Don’t Buy My Art Online

Oh!

I’ve been brewing on this for a long while. Social media and online stores are the thing of the future. More and more opportunities to learn the ins and outs of perfect SEO and Facebook marketing pop up on our screens every day. The words “multiple income streams” are now part of a matter-of-fact career landscape. I’ve studied all of this; I’ve done it too. I’m dropping out of the race. Here is why.

Over the past several months, I set aside much time to build inventory and to begin to approach Vermont gift shops and galleries with my work. In the course of this process, I’ve enjoyed several heartfelt conversations with shop owners. This is having a noticeable influence on my relationship to my artwork as an end to an “income stream.”

Dragonfly Brooch

Art stems from passion. Art gallery and gift shop owners do what they do out of passion. I cannot help but see this as a shared journey. Without them, the work I create with my mind and senses has no tangible way of touching the mind and senses of others. Without folks like me, those who choose to operate such establishments have no livelihood.

True, I could gain extra sales online; and I have. But this does not feel like the right course for me at this time. Online sales have provided much appreciated income and I am grateful, but I cannot help feeling I am robbing local businesses of live traffic in the process.

It could be argued that people who live outside of this area might not be able to purchase something from me that they really want if I do not offer it online. I would like to make a suggestion: If you happen to like my work, please go to a gift shop that is local to you and invite the owner to visit my website and to contact me if they are interested in carrying my work. This way, someone else with a passion and a brick and mortar establishment can benefit. Down-on-the-ground local.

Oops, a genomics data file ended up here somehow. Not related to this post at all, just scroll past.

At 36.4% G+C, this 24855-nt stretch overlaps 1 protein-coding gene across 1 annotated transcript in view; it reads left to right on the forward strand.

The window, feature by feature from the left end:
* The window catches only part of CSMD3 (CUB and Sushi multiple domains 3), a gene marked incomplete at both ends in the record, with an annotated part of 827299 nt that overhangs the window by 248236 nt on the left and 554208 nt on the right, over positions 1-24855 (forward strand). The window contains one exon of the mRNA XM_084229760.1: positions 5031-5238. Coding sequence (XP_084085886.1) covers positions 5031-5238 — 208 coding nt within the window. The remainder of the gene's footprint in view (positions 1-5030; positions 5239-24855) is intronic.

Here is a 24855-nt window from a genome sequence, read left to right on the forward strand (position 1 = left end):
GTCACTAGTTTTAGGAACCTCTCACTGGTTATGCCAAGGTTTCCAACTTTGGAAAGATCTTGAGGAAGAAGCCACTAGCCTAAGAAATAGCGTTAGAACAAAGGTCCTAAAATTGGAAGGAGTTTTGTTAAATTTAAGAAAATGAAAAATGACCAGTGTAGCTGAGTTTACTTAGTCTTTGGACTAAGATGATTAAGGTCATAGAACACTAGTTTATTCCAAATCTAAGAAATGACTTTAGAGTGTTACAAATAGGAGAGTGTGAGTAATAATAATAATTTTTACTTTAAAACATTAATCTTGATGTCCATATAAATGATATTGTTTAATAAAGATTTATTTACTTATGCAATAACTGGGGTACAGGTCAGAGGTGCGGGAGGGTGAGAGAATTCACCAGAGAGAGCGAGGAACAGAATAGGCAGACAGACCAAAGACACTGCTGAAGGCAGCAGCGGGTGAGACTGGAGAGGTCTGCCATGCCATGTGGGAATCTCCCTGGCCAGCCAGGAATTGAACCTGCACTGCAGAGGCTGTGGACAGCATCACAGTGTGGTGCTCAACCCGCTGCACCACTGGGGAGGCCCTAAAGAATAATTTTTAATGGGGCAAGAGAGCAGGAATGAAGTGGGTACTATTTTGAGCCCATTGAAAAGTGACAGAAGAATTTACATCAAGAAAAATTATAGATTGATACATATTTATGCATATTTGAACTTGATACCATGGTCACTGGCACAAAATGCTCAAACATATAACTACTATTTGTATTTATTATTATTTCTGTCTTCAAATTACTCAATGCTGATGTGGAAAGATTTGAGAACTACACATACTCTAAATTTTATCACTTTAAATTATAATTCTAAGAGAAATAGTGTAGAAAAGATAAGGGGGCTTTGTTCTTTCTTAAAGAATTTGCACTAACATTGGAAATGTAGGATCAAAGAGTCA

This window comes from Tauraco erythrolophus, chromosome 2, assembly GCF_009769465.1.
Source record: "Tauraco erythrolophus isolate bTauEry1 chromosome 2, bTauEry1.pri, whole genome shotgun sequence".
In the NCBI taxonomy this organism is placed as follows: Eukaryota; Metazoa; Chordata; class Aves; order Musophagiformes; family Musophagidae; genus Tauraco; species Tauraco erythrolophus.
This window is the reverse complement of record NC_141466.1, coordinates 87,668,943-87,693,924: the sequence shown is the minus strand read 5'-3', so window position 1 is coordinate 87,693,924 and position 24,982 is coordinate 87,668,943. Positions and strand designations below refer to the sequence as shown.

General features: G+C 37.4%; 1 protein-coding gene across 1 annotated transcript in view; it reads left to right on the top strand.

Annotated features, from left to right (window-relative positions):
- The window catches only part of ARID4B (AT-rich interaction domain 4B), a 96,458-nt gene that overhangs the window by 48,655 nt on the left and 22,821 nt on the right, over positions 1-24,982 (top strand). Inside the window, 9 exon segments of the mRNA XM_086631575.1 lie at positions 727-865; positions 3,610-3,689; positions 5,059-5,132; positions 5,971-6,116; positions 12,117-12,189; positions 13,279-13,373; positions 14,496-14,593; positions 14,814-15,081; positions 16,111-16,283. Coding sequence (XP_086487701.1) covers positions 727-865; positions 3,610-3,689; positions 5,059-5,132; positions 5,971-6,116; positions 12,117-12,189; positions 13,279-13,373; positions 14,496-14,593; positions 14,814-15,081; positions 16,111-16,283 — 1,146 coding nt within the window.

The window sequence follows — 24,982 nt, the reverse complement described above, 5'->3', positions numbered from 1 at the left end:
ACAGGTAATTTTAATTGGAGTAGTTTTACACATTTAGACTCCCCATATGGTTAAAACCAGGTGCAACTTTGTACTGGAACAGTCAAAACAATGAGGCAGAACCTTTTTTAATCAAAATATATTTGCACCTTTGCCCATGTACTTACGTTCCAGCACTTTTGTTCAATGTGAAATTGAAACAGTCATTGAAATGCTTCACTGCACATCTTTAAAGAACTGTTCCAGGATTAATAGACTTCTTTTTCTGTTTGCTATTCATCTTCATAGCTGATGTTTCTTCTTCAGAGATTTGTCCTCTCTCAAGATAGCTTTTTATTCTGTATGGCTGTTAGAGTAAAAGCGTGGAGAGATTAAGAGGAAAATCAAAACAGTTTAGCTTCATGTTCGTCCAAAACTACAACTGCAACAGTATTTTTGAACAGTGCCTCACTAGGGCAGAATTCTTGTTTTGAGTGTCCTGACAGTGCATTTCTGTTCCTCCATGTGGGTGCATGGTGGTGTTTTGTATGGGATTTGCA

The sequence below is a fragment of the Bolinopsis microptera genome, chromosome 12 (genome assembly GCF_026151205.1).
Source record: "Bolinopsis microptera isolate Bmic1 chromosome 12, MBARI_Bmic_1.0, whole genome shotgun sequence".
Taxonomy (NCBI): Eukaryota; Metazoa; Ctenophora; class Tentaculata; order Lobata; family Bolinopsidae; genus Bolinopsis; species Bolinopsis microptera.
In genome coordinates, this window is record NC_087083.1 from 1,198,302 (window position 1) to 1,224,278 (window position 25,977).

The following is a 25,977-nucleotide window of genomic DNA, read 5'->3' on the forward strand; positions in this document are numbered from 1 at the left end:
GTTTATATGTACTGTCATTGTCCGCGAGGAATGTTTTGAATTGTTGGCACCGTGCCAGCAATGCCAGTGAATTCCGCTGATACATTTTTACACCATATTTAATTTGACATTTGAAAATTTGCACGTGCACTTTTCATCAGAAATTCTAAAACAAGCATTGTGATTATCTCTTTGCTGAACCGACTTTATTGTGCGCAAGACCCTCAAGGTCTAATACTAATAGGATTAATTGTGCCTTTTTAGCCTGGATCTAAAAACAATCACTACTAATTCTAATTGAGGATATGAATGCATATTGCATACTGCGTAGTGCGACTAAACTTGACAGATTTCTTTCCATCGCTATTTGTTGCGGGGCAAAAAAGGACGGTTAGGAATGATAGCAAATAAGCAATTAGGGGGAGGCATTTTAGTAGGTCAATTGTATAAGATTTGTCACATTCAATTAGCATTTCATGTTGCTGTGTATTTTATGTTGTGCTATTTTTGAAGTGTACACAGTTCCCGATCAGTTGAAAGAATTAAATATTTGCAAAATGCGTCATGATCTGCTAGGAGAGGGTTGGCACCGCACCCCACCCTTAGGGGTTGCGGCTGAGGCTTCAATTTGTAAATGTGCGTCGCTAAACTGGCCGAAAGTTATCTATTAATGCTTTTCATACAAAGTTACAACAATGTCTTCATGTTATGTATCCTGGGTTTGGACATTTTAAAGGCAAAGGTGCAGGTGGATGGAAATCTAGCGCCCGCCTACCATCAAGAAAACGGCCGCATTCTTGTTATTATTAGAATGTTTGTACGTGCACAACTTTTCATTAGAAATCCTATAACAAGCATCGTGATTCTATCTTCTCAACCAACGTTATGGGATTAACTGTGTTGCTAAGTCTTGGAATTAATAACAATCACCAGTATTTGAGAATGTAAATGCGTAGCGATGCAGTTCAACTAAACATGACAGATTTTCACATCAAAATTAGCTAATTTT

Shops and galleries where people can explore color and creative objects with their bare hands and wide-open eyes can feed the soul in a way that is not possible from a computer screen. Part of the reason for this is that we tend to shop with others; even if those others are merely strangers who happen to be there at the same time. And, of course, there is always the opportunity for a heartfelt chat with the shop owner.

Does this mean that I think artists who sell online are wrong? Absolutely not. Selling online is, in itself, a creative process. As such, it must be embraced with heart and soul. As such, it is a matter of taste and choice, and flow. Selling online simply does not flow for me.

This being said, if you are an artist who contemplates similar thoughts from time to time, or if you feel moved to do so upon reading this, I invite you to take the plunge.

Please return to this website over time to see what’s new and to learn where to find my work. Thank you for shopping local!

Where to buy? (More locations will be added over time)

Whistle Emporium, in Hardwick, VT

Artists’ Mediums Art Shop, Cambridge, VT

Grand Isle Art Works, Grand Isle, VT

SUGGEST A GIFT SHOP OR GALLERY

I also accept custom orders… they inspire new pieces I can then bring to shops.

 

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2 thoughts on “Don’t Buy My Art Online

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